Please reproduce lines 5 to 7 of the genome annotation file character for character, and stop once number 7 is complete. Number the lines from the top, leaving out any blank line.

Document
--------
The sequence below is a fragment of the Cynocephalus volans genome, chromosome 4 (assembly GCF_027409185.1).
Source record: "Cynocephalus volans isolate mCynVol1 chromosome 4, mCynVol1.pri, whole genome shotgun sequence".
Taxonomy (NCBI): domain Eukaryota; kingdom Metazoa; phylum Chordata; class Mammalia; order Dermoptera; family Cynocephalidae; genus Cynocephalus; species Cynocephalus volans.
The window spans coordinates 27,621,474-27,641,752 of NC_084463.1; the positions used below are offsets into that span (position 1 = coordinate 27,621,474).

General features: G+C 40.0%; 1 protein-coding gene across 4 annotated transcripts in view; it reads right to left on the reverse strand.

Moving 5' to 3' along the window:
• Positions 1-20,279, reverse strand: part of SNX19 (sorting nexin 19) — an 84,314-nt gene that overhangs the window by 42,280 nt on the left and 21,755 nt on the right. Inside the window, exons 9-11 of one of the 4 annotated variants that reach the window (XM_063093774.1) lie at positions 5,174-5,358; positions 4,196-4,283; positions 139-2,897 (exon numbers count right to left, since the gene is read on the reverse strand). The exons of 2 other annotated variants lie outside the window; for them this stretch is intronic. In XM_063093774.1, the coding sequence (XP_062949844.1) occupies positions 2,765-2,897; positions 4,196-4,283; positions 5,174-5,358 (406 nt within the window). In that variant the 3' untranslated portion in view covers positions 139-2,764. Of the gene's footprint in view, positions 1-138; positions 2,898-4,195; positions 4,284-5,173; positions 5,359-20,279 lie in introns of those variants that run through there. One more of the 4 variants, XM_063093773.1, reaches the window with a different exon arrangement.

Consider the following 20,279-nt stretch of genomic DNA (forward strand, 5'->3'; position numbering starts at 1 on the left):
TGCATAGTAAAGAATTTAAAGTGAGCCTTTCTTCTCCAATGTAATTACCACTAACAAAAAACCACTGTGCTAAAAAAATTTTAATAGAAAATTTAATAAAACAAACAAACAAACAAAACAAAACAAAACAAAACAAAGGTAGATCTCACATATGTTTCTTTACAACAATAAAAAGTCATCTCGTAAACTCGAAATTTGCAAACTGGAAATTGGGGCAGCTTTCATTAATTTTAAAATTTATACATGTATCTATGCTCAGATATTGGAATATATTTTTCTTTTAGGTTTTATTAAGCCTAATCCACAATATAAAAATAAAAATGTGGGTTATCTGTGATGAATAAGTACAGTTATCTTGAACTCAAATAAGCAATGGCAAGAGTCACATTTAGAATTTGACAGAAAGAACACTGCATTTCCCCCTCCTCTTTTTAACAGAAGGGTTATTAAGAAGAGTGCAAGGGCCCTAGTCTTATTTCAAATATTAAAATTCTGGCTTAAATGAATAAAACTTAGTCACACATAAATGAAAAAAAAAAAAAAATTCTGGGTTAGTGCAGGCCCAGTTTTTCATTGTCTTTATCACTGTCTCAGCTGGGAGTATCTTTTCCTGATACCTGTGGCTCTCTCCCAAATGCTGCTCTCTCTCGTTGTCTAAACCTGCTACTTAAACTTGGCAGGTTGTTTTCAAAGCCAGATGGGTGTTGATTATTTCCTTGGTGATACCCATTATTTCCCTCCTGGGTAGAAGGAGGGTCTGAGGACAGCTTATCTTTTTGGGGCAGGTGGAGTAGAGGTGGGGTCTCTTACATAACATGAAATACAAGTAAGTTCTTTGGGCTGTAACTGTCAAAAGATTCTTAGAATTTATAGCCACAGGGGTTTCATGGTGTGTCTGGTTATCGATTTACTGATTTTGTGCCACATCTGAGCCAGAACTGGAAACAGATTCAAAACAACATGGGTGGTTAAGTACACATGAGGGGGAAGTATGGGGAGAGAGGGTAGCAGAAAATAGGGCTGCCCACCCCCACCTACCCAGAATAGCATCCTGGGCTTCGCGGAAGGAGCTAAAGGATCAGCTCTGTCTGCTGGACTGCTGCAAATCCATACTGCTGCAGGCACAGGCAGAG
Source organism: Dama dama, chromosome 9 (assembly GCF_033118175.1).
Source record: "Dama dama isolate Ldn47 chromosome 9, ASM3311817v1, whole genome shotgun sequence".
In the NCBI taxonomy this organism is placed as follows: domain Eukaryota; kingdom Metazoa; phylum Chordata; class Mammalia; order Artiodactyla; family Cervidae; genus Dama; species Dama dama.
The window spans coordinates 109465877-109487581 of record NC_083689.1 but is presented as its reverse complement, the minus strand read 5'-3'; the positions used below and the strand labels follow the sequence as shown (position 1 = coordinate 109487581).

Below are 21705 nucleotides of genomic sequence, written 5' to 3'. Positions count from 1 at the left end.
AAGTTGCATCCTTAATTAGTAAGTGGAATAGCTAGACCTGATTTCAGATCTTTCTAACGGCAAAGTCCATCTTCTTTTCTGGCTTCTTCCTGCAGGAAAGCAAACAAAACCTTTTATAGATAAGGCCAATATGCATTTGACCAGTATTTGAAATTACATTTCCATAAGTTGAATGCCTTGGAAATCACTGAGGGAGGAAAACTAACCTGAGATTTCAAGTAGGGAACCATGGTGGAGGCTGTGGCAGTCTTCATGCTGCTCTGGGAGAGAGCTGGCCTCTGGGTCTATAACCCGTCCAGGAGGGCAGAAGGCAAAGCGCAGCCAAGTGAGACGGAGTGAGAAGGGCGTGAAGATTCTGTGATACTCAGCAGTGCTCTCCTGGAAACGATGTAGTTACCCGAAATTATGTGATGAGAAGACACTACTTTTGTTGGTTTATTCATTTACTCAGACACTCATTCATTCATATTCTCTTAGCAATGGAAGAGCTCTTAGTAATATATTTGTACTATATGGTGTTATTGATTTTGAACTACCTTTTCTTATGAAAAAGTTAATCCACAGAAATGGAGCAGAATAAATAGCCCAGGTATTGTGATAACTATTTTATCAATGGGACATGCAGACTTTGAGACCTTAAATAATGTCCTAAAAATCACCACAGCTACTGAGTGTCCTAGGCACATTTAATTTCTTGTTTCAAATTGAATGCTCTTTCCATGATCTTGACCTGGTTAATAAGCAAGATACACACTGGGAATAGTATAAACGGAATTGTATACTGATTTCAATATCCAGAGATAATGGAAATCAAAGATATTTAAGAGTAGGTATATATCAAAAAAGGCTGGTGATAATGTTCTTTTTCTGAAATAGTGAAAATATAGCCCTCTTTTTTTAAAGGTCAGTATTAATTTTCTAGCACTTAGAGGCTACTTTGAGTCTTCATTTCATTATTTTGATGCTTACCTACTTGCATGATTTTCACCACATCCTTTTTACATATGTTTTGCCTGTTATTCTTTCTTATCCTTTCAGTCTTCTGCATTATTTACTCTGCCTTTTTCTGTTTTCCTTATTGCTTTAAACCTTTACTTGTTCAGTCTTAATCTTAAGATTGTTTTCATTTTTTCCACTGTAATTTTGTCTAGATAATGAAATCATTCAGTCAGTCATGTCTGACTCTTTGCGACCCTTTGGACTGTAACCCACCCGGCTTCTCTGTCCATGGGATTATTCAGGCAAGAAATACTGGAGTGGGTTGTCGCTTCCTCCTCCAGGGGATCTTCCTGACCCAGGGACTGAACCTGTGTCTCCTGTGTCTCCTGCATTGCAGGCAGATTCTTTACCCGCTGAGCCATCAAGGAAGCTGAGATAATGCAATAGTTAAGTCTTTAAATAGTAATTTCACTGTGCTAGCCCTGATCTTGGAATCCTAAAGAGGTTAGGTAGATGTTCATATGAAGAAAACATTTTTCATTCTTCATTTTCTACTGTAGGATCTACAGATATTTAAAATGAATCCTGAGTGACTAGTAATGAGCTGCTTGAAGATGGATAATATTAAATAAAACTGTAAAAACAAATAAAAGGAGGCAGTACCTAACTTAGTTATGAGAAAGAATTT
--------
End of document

General features: G+C 40.0%; 1 protein-coding gene across 4 annotated transcripts in view; it reads right to left on the reverse strand.

Moving 5' to 3' along the window:
• Positions 1-20,279, reverse strand: part of SNX19 (sorting nexin 19) — an 84,314-nt gene that overhangs the window by 42,280 nt on the left and 21,755 nt on the right. Inside the window, exons 9-11 of one of the 4 annotated variants that reach the window (XM_063093774.1) lie at positions 5,174-5,358; positions 4,196-4,283; positions 139-2,897 (exon numbers count right to left, since the gene is read on the reverse strand). The exons of 2 other annotated variants lie outside the window; for them this stretch is intronic. In XM_063093774.1, the coding sequence (XP_062949844.1) occupies positions 2,765-2,897; positions 4,196-4,283; positions 5,174-5,358 (406 nt within the window). In that variant the 3' untranslated portion in view covers positions 139-2,764. Of the gene's footprint in view, positions 1-138; positions 2,898-4,195; positions 4,284-5,173; positions 5,359-20,279 lie in introns of those variants that run through there. One more of the 4 variants, XM_063093773.1, reaches the window with a different exon arrangement.